@MarcB It makes the encoding idiot-proof, standard, prone to less bugs, and easily exportable back to an array. Should he use another table? Probably. Is this better than everyone saying implode? Absolutely.
    – Incognito
    Sep 20, 2011 at 19:17
  • 7
    The right answer to this question would be: don't insert serialized values in an RDBMS. This is the kind of thing that should summon raptors. Sep 20, 2011 at 19:20
  • 1
    @timdev: json-escaping may in some situations correspond to SQL escaping, but depending on that will just burn you in the end. JSON uses backslashes - what if you're on a DB that doesn't recognizes backslashes and uses doubled-quotes for escape? e.g. '' instead of \'?
    – Marc B
    Sep 20, 2011 at 19:20
  • 2
    While I agree with the principle expressed here (normal forms are good, using DB to structure is good, duh), any answer that starts with "No, you don't want..." sets off bells in my head. You do not have the full context of the asker's question, and believe it or not, they might just have an excellent reason to denormalize this particular data and store it in a single field. No, you are not omniscient; you do NOT know what the asker wants. Put your opinions in a comment, not an answer, please. May 11, 2014 at 3:58


$string = implode('|',$types);

However, Incognito is right, you probably don't want to store it that way -- it's a total waste of the relational power of your database.

If you're dead-set on serializing, you might also consider using json_encode()

  • implode is limited to flat arrays
    – ahnbizcad
    Jul 26, 2018 at 18:35

This one saves KEYS & VALUES

function array2string($data){
    $log_a = "";
    foreach ($data as $key => $value) {
        if(is_array($value))    $log_a .= "[".$key."] => (". array2string($value). ") \n";
        else                    $log_a .= "[".$key."] => ".$value."\n";
    return $log_a;

Hope it helps someone.

$data = array("asdcasdc","35353","asdca353sdc","sadcasdc","sadcasdc","asdcsdcsad");

$string_array = json_encode($data);

now you can insert this $string_array value into Database


For store associative arrays you can use serialize:

$arr = array(
    'a' => 1,
    'b' => 2,
    'c' => 3

file_put_contents('stored-array.txt', serialize($arr));

And load using unserialize:

$arr = unserialize(file_get_contents('stored-array.txt'));


But if need creat dinamic .php files with array (for example config files), you can use var_export(..., true);, like this:

Save in file:

$arr = array(
    'a' => 1,
    'b' => 2,
    'c' => 3

$str = preg_replace('#,(\s+|)\)#', '$1)', var_export($arr, true));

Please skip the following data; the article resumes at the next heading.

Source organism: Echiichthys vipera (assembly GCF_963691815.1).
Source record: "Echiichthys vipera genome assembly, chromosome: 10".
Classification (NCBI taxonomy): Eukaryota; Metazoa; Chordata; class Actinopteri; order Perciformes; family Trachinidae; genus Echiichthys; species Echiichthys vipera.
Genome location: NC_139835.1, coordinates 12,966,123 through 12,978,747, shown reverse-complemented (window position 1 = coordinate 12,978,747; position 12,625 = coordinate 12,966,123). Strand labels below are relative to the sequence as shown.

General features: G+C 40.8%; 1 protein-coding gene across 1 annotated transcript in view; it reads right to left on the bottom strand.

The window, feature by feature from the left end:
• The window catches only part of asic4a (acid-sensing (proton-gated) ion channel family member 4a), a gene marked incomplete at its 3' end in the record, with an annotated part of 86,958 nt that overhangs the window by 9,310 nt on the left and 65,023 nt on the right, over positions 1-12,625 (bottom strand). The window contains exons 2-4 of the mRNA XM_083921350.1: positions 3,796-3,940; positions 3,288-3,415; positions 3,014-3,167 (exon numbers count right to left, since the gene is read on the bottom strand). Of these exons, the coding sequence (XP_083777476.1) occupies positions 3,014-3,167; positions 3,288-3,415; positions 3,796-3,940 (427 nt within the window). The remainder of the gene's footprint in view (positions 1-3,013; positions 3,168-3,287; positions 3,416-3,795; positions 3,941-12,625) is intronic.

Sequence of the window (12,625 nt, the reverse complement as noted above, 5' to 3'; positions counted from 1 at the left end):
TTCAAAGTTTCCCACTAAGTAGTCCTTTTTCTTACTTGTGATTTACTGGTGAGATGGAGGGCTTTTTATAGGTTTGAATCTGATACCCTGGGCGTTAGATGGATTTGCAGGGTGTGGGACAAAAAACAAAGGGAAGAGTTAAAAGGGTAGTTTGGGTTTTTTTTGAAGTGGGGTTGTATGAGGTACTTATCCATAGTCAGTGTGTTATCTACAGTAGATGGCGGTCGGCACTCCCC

$str = '<?php' . PHP_EOL . 'return ' . $str . ';';

file_put_contents('config.php', $str);

Get array values:

$arr = include 'config.php';


You can use serialize:

$array = array('text' => 'Hello world', 'value' => 100);
$string = serialize($array); // a:2:{s:4:"text";s:11:"Hello world";s:5:"value";i:100;}

and use unserialize to convert string to array:

$string = 'a:2:{s:4:"text";s:11:"Hello world";s:5:"value";i:100;}';
$array = unserialize($string); // 'text' => 'Hello world', 'value' => 100

there are many ways ,

two best ways for this are

$arr = array('a' => 1, 'b' => 2, 'c' => 3, 'd' => 4, 'e' => 5);
echo json_encode($arr);
//ouputs as

$b = array ('m' => 'monkey', 'foo' => 'bar', 'x' => array ('x', 'y', 'z'));
$results = print_r($b, true); // $results now contains output from print_r
  • You're repeating answers that were already given. This does not add new value or new methods. Jun 21, 2017 at 11:52
  • 2
    @Tschallacka yeah but very few answers on this post provide output ....
    – Daud Malik
    Jun 22, 2017 at 14:58

Yet another way, PHP var_export() with short array syntax (square brackets) indented 4 spaces:

function varExport($expression, $return = true) {
    $export = var_export($expression, true);
    $export = preg_replace("/^([ ]*)(.*)/m", '$1$1$2', $export);
    $array = preg_split("/\r\n|\n|\r/", $export);
    $array = preg_replace(["/\s*array\s\($/", "/\)(,)?$/", "/\s=>\s$/"], [null, ']$1', ' => ['], $array);
    $export = join(PHP_EOL, array_filter(["["] + $array));
    if ((bool) $return) return $export; else echo $export;

Taken here.

  • Please read about what \R does in regex. Feb 3 at 16:02

If you have an array (like $_POST) and need to keep keys and values:

function array_to_string($array) {
   foreach ($array as $a=>$b) $c[]=$a.'='.$b;
   return implode(', ',$c);

Result like: "name=Paul, age=23, city=Chicago"

$types = ['a','b','c'];
$string = implode(",",$types);
echo $string;

answer = "a,b,c".

  • Printing an imploded string was already recommended by multiple answers on this page more than a decade earlier. Please only post a new answer if you have something unique and valuable to add to the page (and always explain your code -- a demonstration is not an explanation). Jul 3 at 9:01